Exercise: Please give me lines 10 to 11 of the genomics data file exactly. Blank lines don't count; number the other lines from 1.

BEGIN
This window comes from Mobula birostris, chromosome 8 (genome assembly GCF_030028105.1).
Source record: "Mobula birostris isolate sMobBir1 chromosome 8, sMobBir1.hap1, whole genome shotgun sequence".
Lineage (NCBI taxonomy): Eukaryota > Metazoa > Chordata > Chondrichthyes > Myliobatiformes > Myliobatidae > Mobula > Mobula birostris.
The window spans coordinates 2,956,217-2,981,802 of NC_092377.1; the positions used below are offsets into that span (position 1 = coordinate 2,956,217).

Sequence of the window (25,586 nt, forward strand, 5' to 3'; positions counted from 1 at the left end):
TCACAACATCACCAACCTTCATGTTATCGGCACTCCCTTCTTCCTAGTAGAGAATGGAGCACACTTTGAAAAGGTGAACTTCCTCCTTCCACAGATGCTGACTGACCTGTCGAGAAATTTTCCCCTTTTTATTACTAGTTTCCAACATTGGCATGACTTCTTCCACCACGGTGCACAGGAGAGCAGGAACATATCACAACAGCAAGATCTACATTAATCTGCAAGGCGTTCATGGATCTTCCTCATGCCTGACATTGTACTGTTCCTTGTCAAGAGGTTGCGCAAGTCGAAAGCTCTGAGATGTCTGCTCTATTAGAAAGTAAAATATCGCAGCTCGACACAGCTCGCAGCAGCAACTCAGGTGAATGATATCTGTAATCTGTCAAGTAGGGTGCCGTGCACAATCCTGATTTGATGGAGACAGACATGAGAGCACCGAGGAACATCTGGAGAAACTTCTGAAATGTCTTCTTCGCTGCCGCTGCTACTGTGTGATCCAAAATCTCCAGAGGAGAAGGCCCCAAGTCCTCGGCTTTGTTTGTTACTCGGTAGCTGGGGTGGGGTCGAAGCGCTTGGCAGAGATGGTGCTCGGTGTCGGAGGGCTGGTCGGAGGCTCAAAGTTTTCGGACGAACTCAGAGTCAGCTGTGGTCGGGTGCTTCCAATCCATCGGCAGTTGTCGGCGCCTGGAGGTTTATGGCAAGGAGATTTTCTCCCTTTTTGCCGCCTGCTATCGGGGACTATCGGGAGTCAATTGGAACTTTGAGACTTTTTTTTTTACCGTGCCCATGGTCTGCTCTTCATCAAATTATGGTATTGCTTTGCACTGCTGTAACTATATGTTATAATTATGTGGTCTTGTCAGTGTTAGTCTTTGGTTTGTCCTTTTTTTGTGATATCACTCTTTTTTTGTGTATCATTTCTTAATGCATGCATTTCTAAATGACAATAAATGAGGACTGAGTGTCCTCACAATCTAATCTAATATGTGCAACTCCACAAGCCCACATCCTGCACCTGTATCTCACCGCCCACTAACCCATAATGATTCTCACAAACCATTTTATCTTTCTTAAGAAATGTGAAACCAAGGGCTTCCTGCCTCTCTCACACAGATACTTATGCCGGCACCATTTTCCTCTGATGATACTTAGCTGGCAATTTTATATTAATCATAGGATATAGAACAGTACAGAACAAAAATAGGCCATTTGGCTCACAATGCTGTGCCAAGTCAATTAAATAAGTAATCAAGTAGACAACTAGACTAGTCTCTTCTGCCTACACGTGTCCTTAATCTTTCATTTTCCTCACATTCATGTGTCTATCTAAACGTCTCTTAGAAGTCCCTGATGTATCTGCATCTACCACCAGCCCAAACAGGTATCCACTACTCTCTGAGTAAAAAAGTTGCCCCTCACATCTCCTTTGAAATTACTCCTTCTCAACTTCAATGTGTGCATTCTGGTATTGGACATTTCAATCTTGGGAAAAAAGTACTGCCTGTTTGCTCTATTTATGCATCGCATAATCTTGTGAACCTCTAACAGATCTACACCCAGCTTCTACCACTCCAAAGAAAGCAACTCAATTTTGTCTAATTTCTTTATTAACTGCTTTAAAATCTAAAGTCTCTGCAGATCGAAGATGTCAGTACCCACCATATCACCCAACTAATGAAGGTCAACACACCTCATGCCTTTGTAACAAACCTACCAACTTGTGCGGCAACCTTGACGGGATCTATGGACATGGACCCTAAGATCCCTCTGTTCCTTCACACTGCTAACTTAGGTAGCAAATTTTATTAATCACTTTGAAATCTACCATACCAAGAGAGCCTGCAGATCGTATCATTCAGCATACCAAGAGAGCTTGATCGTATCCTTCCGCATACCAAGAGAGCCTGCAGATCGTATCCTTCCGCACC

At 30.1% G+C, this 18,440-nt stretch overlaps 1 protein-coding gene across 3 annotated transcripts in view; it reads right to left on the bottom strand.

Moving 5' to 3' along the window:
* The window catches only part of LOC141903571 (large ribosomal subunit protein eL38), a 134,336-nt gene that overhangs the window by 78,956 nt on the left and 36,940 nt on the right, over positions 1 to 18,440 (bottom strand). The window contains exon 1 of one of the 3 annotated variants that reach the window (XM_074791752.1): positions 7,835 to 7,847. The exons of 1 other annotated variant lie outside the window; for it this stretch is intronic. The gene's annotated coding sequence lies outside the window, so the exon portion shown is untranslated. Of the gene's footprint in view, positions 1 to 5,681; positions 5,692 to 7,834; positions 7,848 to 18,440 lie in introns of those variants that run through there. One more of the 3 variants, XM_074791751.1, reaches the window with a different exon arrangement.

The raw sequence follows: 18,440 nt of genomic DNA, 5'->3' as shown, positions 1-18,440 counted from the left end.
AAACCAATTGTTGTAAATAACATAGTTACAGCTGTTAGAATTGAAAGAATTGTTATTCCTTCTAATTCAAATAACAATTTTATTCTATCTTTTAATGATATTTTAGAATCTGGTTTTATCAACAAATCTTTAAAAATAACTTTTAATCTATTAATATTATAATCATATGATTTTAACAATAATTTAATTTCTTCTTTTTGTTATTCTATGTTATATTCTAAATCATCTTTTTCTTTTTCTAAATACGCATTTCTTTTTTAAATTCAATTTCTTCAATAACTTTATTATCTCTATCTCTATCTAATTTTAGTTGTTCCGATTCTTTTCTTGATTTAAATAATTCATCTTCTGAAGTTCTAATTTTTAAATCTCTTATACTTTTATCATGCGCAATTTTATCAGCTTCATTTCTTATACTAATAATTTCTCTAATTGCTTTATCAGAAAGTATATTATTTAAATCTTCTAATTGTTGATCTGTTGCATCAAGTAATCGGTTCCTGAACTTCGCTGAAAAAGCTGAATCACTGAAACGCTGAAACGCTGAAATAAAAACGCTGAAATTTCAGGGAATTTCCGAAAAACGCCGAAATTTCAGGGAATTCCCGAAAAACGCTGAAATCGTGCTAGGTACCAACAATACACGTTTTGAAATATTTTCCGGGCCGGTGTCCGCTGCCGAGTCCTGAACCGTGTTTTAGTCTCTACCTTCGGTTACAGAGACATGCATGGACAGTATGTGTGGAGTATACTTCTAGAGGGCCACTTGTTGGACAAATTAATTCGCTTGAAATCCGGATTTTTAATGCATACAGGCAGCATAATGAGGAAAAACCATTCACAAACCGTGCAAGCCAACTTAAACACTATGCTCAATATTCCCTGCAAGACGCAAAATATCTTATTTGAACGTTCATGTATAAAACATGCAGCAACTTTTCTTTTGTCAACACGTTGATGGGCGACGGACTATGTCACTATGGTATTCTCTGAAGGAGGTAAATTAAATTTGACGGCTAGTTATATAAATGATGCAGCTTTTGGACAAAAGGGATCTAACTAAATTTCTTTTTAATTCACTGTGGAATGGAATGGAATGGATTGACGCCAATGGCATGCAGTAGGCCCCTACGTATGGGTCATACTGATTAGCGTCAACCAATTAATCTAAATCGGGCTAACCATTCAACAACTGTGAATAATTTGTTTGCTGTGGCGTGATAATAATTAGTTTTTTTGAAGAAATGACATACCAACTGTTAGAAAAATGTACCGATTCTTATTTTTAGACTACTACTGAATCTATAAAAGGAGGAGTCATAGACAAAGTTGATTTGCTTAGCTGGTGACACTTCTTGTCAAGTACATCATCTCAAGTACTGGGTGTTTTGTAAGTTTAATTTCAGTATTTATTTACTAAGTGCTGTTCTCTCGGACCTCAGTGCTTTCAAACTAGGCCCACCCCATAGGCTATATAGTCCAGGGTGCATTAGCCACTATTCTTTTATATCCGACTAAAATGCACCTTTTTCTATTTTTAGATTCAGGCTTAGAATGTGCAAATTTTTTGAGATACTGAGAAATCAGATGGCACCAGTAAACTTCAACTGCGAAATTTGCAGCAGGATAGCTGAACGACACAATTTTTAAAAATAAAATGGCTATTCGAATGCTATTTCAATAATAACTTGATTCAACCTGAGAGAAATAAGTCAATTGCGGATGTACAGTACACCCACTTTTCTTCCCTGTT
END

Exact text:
The raw sequence follows: 18,440 nt of genomic DNA, 5'->3' as shown, positions 1-18,440 counted from the left end.
AAACCAATTGTTGTAAATAACATAGTTACAGCTGTTAGAATTGAAAGAATTGTTATTCCTTCTAATTCAAATAACAATTTTATTCTATCTTTTAATGATATTTTAGAATCTGGTTTTATCAACAAATCTTTAAAAATAACTTTTAATCTATTAATATTATAATCATATGATTTTAACAATAATTTAATTTCTTCTTTTTGTTATTCTATGTTATATTCTAAATCATCTTTTTCTTTTTCTAAATACGCATTTCTTTTTTAAATTCAATTTCTTCAATAACTTTATTATCTCTATCTCTATCTAATTTTAGTTGTTCCGATTCTTTTCTTGATTTAAATAATTCATCTTCTGAAGTTCTAATTTTTAAATCTCTTATACTTTTATCATGCGCAATTTTATCAGCTTCATTTCTTATACTAATAATTTCTCTAATTGCTTTATCAGAAAGTATATTATTTAAATCTTCTAATTGTTGATCTGTTGCATCAAGTAATCGGTTCCTGAACTTCGCTGAAAAAGCTGAATCACTGAAACGCTGAAACGCTGAAATAAAAACGCTGAAATTTCAGGGAATTTCCGAAAAACGCCGAAATTTCAGGGAATTCCCGAAAAACGCTGAAATCGTGCTAGGTACCAACAATACACGTTTTGAAATATTTTCCGGGCCGGTGTCCGCTGCCGAGTCCTGAACCGTGTTTTAGTCTCTACCTTCGGTTACAGAGACATGCATGGACAGTATGTGTGGAGTATACTTCTAGAGGGCCACTTGTTGGACAAATTAATTCGCTTGAAATCCGGATTTTTAATGCATACAGGCAGCATAATGAGGAAAAACCATTCACAAACCGTGCAAGCCAACTTAAACACTATGCTCAATATTCCCTGCAAGACGCAAAATATCTTATTTGAACGTTCATGTATAAAACATGCAGCAACTTTTCTTTTGTCAACACGTTGATGGGCGACGGACTATGTCACTATGGTATTCTCTGAAGGAGGTAAATTAAATTTGACGGCTAGTTATATAAATGATGCAGCTTTTGGACAAAAGGGATCTAACTAAATTTCTTTTTAATTCACTGTGGAATGGAATGGAATGGATTGACGCCAATGGCATGCAGTAGGCCCCTACGTATGGGTCATACTGATTAGCGTCAACCAATTAATCTAAATCGGGCTAACCATTCAACAACTGTGAATAATTTGTTTGCTGTGGCGTGATAATAATTAGTTTTTTTGAAGAAATGACATACCAACTGTTAGAAAAATGTACCGATTCTTATTTTTAGACTACTACTGAATCTATAAAAGGAGGAGTCATAGACAAAGTTGATTTGCTTAGCTGGTGACACTTCTTGTCAAGTACATCATCTCAAGTACTGGGTGTTTTGTAAGTTTAATTTCAGTATTTATTTACTAAGTGCTGTTCTCTCGGACCTCAGTGCTTTCAAACTAGGCCCACCCCATAGGCTATATAGTCCAGGGTGCATTAGCCACTATTCTTTTATATCCGACTAAAATGCACCTTTTTCTATTTTTAGATTCAGGCTTAGAATGTGCAAATTTTTTGAGATACTGAGAAATCAGATGGCACCAGTAAACTTCAACTGCGAAATTTGCAGCAGGATAGCTGAACGACACAATTTTTAAAAATAAAATGGCTATTCGAATGCTATTTCAATAATAACTTGATTCAACCTGAGAGAAATAAGTCAATTGCGGATGTACAGTACACCCACTTTTCTTCCCTGTT